In a FOX News opinion piece entitled, “Conservativism cannot survive a libertarian takeover,” political strategist Brad Todd accuses the growing army of libertarian-leaning conservatives of trying to dismantle Reagan’s winning coalition of economic conservatives, social conservatives, and war hawks. He claims that modern conservatives want to sing a “one-note kazoo song” that focuses only on the federal budget and the economy.
This is, of course, a gross misrepresentation. Modern conservatives care about social issues — we just have different opinions on social issues than the Republicans of four decades ago. We don’t believe that personal morals — what people do by themselves, without harming anyone else — need to be policed by the government. Modern conservatives believe in keeping America safe — we just happen to not treat the Pentagon budget as a sacred cow where no waste can be found, nor do we implicitly trust the same federal government we mock for the terrible job they do delivering mail and licensing drivers to fix every economic and diplomatic problem in any foreign country on Earth, nor are we willing to sacrifice every civil liberty on the altar of national security.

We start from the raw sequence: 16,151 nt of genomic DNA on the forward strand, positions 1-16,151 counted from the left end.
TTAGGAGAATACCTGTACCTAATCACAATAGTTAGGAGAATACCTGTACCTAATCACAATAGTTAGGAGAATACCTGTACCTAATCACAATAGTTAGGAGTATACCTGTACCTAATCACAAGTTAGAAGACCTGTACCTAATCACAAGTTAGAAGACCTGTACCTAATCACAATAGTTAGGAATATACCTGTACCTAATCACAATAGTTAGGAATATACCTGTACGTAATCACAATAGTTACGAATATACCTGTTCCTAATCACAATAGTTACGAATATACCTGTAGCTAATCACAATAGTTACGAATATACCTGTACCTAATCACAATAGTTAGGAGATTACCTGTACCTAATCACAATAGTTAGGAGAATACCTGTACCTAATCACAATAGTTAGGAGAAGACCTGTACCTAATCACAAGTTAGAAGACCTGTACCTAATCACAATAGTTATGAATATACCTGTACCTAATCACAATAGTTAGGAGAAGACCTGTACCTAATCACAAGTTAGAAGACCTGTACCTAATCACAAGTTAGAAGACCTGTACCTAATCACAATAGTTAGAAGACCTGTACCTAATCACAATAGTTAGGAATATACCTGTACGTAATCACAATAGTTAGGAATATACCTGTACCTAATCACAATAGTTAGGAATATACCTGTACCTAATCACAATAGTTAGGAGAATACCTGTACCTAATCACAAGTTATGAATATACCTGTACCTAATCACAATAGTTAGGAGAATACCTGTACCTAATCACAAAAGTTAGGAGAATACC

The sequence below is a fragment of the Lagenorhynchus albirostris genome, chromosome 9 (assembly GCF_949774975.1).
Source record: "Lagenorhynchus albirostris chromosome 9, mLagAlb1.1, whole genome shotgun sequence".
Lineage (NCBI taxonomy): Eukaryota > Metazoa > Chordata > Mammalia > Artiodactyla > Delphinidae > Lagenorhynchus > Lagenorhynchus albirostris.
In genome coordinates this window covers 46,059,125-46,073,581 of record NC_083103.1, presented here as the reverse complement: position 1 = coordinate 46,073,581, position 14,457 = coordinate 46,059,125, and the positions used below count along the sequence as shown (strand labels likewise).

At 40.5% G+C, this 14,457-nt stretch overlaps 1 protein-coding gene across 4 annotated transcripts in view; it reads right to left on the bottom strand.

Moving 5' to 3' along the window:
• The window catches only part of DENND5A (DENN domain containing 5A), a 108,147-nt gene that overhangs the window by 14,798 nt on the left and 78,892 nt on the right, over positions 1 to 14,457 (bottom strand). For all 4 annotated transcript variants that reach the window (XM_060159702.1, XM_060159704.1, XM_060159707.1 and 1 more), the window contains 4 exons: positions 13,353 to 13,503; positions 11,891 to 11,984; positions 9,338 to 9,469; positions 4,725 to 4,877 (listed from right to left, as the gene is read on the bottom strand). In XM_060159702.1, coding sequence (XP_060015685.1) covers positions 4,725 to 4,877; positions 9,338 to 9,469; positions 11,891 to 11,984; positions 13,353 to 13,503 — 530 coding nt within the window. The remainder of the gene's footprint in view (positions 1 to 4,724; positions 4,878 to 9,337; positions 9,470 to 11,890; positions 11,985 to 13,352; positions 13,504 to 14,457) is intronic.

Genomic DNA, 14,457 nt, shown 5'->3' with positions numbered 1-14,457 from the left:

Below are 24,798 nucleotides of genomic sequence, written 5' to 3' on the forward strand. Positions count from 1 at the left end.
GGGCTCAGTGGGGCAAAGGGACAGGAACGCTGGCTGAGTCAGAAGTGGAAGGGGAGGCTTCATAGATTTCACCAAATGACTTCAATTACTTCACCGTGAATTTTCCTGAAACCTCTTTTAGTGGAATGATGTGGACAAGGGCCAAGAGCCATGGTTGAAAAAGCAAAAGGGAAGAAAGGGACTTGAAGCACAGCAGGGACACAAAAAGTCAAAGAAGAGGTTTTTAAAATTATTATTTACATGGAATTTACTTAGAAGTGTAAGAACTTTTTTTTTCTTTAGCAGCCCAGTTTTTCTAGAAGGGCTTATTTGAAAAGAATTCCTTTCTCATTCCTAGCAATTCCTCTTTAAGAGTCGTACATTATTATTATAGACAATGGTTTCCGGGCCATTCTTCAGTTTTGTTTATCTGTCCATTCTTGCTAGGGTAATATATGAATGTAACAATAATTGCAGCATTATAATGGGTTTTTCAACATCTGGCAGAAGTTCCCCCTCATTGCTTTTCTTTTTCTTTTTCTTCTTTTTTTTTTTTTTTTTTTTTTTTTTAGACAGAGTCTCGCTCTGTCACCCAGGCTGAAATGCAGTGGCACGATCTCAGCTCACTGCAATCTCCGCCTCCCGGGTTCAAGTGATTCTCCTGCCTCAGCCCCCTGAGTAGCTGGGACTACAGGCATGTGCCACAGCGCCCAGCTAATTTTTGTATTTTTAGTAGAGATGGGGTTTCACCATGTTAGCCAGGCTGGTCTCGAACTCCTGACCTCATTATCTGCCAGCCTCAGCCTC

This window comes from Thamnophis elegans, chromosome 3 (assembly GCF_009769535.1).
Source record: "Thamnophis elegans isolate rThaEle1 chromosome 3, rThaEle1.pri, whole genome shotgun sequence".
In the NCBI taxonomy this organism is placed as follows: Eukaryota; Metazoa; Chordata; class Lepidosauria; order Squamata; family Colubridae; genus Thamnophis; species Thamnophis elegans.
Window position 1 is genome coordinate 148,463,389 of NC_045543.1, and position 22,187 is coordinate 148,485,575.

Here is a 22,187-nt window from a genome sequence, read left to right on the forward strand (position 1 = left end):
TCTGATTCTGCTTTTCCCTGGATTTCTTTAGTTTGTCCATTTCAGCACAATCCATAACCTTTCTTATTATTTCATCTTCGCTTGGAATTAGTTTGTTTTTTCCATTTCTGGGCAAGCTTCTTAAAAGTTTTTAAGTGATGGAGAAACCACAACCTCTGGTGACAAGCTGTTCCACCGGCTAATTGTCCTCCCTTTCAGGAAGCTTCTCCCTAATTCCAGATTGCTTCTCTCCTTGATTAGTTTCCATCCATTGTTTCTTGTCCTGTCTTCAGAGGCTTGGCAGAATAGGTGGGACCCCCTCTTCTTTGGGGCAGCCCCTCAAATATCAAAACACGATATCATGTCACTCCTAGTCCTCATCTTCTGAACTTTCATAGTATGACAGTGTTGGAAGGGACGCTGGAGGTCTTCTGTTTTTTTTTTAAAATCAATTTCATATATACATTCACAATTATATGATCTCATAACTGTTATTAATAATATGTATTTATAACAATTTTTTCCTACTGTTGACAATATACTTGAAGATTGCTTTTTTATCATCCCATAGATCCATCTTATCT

Former Sen. Rick Santorum (who was rejected by Pennsylvania voters 7 years ago) spoke at the Conservative Political Action Conference (“CPAC”) this past week, stating, “For those in our movement who want to abandon our moral underpinnings to win, what does it profit a movement to gain the country and lose its own soul?”
Of course, when Mr. Santorum talks about “moral underpinnings,” he means opposition to legal equality for LGBT Americans, and enforcing a government prohibition on abortion procedures. When Mr. Santorum talks about “immorality,” he refers to a society that is “anti-clerical, anti-God.” The twenty percent of Americans who now do not identify with any religion (“anti-clerical”), many of whom do not even believe in the supernatural (“anti-God”), would take issue with being referred to as “immoral”. These non-religious Americans are caring parents, doctors, teachers, and scientists, working hard to make the world a better place. They are just as moral as their religious friends and neighbors.
Why do Mr. Santorum and his ilk get the privilege of defining the word “morality” to mean anti-equality, anti-medicine, anti-science, anti-diversity, and anti-freethinking?